Wednesday, August 16, 2017

Collecting coins as a hobby

Collecting coins as a hobby can be fun and it usually starts that way. For majority of the coin collectors, it is usually traced to one common story - it is likely that you have inherited some coins/banknotes from your parents or grandparents or relatives and that sparkled the journey of numismatic hobby. Others might have started because of peer influence or curiosity but whatever the diverse reasons are, coin collecting can fun and also a worthwhile investment. To go beyond just the "fun" part of collecting, you must have a theme, a goal, an objective that defines your coin collection. You have to increase your knowledge about coins, research, buy magazines, attend coin show etc.

Bottom line - to keep this coin collecting hobby or numismatic hobby fun and lasting, you must have a passion for coins (or banknotes). That's the basic requirement. If not, then your collection will lack a theme and basically, what you are doing is just collecting coins for the sake of collecting. If you can define the goal of your collection, it can end up as a potential investment.

So .. how do I start?

You can start with a theme, as a guide, ask yourself "What excites me?". Are you intrigued by historical events? Fascinated by certain countries or culture, an interest in artistic designs, passionate about Gold and Silver coins etc. You can try starting with historical coins, or modern coins of the world, or perhaps archaic designs or certain countries or kingdoms that interest you. That will define your theme and gradually, you will gradually extend your range of collection. In my opinion, the most basic thing to have if you want to start this numismatic hobby is "PASSION" and also "THEME" (Objective)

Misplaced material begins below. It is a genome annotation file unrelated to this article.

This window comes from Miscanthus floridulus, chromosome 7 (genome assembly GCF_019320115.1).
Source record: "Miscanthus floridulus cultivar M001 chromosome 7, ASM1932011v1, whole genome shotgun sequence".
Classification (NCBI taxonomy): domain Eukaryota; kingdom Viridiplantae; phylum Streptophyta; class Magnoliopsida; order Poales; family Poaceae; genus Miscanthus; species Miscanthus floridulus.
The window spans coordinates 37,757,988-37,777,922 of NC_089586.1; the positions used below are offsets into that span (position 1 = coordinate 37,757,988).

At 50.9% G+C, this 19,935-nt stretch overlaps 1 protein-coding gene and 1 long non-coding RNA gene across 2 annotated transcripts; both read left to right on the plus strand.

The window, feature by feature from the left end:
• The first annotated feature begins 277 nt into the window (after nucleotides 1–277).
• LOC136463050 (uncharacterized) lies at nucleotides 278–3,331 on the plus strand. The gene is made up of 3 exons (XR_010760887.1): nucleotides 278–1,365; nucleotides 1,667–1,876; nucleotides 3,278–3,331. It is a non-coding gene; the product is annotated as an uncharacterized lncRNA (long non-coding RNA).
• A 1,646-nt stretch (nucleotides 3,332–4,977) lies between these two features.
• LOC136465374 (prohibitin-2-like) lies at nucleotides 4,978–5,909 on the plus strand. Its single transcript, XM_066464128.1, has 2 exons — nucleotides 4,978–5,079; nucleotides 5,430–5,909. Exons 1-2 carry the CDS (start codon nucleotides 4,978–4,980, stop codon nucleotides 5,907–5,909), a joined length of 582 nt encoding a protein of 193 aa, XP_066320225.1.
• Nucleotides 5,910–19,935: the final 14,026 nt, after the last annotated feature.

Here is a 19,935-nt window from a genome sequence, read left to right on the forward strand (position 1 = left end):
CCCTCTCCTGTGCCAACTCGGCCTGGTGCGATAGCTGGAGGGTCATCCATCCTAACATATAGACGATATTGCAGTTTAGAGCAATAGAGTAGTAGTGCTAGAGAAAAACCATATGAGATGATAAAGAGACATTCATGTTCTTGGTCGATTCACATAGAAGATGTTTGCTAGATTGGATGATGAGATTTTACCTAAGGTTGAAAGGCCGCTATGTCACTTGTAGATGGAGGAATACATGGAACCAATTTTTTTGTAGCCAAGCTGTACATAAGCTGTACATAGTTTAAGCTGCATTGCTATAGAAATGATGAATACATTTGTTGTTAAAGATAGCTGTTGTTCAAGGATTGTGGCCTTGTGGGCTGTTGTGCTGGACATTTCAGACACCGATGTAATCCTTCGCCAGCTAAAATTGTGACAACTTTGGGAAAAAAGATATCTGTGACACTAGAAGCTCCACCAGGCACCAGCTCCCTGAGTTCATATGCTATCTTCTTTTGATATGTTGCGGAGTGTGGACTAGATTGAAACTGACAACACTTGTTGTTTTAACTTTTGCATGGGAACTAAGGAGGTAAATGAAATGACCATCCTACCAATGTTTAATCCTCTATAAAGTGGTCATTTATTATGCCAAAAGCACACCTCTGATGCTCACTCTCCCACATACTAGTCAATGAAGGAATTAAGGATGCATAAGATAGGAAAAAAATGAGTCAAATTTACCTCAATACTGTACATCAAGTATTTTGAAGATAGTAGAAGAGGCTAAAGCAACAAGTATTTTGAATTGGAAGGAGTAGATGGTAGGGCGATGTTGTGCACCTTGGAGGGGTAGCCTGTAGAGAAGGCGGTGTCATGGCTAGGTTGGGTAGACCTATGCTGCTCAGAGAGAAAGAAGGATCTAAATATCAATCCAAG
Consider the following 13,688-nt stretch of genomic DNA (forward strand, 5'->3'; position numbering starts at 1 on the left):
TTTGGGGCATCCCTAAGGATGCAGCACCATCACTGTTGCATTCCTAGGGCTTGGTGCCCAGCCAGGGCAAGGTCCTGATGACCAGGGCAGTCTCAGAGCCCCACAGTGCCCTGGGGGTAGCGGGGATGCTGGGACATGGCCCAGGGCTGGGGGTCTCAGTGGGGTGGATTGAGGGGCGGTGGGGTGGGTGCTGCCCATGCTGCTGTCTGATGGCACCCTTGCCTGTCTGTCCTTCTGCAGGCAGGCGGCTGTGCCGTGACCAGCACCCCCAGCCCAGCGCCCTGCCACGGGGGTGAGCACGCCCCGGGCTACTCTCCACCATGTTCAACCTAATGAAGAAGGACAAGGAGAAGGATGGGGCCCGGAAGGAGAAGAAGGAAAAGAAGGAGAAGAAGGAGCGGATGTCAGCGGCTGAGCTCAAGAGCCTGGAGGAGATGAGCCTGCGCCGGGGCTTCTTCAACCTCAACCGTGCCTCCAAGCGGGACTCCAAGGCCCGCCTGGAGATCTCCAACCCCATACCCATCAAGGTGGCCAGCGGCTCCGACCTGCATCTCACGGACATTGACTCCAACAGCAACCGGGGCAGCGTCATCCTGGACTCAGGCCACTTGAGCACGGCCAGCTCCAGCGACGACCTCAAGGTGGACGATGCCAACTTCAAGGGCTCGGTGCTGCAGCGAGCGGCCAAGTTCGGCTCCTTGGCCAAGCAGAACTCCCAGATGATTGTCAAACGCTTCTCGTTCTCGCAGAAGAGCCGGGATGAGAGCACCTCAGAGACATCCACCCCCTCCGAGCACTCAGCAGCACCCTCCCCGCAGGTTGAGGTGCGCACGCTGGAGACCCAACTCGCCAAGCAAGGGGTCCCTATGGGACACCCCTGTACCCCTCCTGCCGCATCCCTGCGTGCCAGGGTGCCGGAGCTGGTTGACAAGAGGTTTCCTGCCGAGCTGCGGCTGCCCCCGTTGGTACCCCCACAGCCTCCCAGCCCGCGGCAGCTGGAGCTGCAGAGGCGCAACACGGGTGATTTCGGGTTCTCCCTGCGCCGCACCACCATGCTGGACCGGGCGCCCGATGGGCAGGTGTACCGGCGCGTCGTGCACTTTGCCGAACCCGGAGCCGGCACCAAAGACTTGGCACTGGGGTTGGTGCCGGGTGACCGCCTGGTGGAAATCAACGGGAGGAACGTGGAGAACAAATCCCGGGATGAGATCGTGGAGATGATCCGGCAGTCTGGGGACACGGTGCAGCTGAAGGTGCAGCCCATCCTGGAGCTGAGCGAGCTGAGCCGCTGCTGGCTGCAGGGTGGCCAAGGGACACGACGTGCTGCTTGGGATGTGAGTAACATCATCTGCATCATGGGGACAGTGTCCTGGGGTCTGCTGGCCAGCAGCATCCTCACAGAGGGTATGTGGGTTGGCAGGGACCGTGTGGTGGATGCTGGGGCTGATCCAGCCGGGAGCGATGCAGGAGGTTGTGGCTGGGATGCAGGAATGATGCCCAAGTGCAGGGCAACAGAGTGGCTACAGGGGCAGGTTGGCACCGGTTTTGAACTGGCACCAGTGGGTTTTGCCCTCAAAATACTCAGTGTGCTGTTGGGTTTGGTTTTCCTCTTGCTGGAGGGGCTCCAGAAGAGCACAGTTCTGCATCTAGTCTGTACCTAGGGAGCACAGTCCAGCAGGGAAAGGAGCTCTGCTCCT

If you do not have the passion, the "fun" will eventually fade away. Passion will inspire you to learn more about the coins, the history behind the coins, the theme of the design, the mintage, the key dates etc. Perhaps, you might want to consider building a complete year set, hunt for scarce or rare dates, how to protect the coins, buying books and magazines to increase your knowledge. That passion will keep this hobby alive for many many years. It did to me

What about Objective?

Many coins collectors that I know started with an interest in coins but with no direction, no clear objective. It was just collecting coins for fun. Nothing wrong with that but you will end up with a coin collection with no "theme". It's just collecting coins "randomly" for the sake of collecting coins. It usually ends up as piles of "bags" somewhere in the house. I have known many people who collect coins just for the sake of "collecting coins" and it just piles and piles of coin albums with "nothing interesting" to talk about. If they were to talk about their coin collection, their usual conversation would be that they have coins "from all over the world" - US, Britain, Ireland, China, Indonesia, Malaysia, France .. the list goes on.

It would be nice if you have a theme like - This is the pillar dollar, the first US dollar ....

Coin collecting has to be fun, not ending up with stacks and stacks of coin albums and some in plastic bags, jars, tin cans. Coins are heavy and when you are just "collecting coins" randomly, the entire pile of collections can go to hundreds of pounds in weight. Eventually, it could be an eyesore.

One of the easiest way to start coin collecting is with Modern Day issues. These are Mint Sets issued by the Government Mints e.g. US statehood quarters started in 1999. Or you can try precious metal bullion like Silver e.g.  the American Silver Eagles, Silver Pandas from China, Kookaburras from Australia or Britannia from Britain etc.